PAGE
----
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c) Share it and add a comment to the post that says: “I’m married to the free and open Internet! Go to https://www.battleforthenet.com to help defend net neutrality. Change your relationship status to get everyone’s attention. Get involved at https://www.breaktheinternetprotest.org!”

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You can join with Tumblr…

Just follow these step-by-step instructions to add a “Contact Congress” widget to your Tumblr.

You can join with LinkedIn…

Add a “new job” position to your profile called “Defending Net Neutrality at BattleForTheNet.com”—this will trigger a notification to your network and get more people to take action before the vote. Here’s how:

1. Make sure your settings are set to: “notify people when your profile changes”. Go to the upper right hand corner, choose settings and go to the Privacy tab. Make sure you choose yes on “Sharing profile edits”.

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2. Go to your profile and choose the pen to edit. And, add a new position:

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3. Here’s some text you can add:

“The FCC is voting to end net neutrality on Dec. 14th. Congress can still stop the vote, but only if we make them. Go to https://www.battleforthenet.com to #StoptheFCC and defend net neutrality before it’s too late.

Then, join me in “breaking the Internet” by adding a new job position to your LinkedIn profile too and tell your network how to #stopthefcc: http://breaktheinternetprotest.org”

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You can join with Reddit…

Let’s do another community takeover! Everyone post links to https://www.battleforthenet.com and https://www.breaktheinternetprotest.org — get wild and creative.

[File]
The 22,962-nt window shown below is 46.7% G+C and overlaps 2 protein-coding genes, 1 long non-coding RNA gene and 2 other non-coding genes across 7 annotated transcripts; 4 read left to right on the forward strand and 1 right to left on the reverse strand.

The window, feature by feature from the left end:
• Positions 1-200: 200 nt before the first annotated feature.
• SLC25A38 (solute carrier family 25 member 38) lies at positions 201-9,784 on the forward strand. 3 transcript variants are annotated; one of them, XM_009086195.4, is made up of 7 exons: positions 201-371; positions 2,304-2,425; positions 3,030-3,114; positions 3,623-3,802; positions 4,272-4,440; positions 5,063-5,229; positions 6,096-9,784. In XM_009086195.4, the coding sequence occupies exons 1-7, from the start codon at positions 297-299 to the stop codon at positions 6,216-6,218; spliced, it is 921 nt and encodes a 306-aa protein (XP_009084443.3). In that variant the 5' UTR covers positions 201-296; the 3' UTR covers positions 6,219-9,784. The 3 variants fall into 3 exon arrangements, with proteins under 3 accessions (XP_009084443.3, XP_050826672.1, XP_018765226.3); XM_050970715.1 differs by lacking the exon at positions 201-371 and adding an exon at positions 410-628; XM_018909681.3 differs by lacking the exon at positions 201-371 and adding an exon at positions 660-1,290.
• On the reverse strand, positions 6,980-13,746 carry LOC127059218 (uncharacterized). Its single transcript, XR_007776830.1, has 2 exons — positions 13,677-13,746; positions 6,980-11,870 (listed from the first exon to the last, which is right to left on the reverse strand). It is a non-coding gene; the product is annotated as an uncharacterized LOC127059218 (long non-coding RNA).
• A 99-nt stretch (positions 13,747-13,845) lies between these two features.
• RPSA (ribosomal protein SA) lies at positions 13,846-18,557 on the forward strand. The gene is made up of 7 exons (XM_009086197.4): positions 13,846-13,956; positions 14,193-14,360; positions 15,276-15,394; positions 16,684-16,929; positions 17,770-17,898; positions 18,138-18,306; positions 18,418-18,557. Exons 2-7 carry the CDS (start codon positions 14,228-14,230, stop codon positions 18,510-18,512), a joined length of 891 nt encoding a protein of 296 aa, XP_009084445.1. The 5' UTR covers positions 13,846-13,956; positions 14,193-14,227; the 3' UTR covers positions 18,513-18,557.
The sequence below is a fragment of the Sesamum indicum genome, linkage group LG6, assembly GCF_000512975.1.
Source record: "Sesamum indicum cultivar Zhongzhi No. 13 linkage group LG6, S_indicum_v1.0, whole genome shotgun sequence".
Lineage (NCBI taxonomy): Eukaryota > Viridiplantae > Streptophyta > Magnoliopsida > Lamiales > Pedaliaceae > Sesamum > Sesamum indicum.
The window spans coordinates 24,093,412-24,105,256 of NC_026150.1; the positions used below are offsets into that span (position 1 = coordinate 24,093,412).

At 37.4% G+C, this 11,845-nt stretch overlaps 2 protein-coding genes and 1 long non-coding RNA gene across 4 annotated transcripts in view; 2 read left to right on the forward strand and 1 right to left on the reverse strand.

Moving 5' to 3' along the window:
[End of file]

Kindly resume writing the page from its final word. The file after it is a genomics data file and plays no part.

If you’re a mod, check this thread with CSS you can use to change your theme and “break” your subreddit.

You can join the protest with your site…

You can display a prominent alert on your site that shows the world what the web will look like without net neutrality, and asks your visitors to call Congress. Click here for a demograb the code on GitHub, or check out these instructions for Tumblr. None of these will actually block, slow, or paywall your site. But, they will let your users contact their representatives in Congress without having to leave your page. They appear once per user per day and users can easily click away.

Just add this line of code to your site’s header:

GlitchCountdown Modal PreviewSlow Modal PreviewMoney Modal PreviewStop Modal Preview

Or to go epic and be a hero to the Internet, you can completely turn your site red. Here’s an example from Reddit and you can get the code on Github. (Visitors can still scroll down to get to your site, but c’mon, this is really epic.)

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You can use these banners and images too…

We are just weeks away from an FCC vote tokill net neutrality. Only Congress can stop it.We are just weeks away from an FCC vote tokill net neutrality. Only Congress can stop it.We are just weeks away from an FCC vote tokill net neutrality. Only Congress can stop it.

You can even participate on YouTube and Vimeo with this video bumper.

We made a short video reel that explains why net neutrality matters, and how Internet users can tell the FCC and Congress to protect the open web at all costs through BattleForTheNet.com. Add this reel to your online creations starting now. Tell your viewers about the day of action on YouTube, Vimeo, or wherever else you put your videos!

There are square, vertical, and horizontal versions of the bumper for you to download here.

Keep in touch!

Sign up with your email and we’ll send you instructions on how to take action and urgent updates leading into the day of action. Forward this to your friends for maximum impact!

We’ll send you everything you need to participate. Demand Progress will email you about work related to this, and you can unsubscribe at any time. Here’s our Privacy Policy.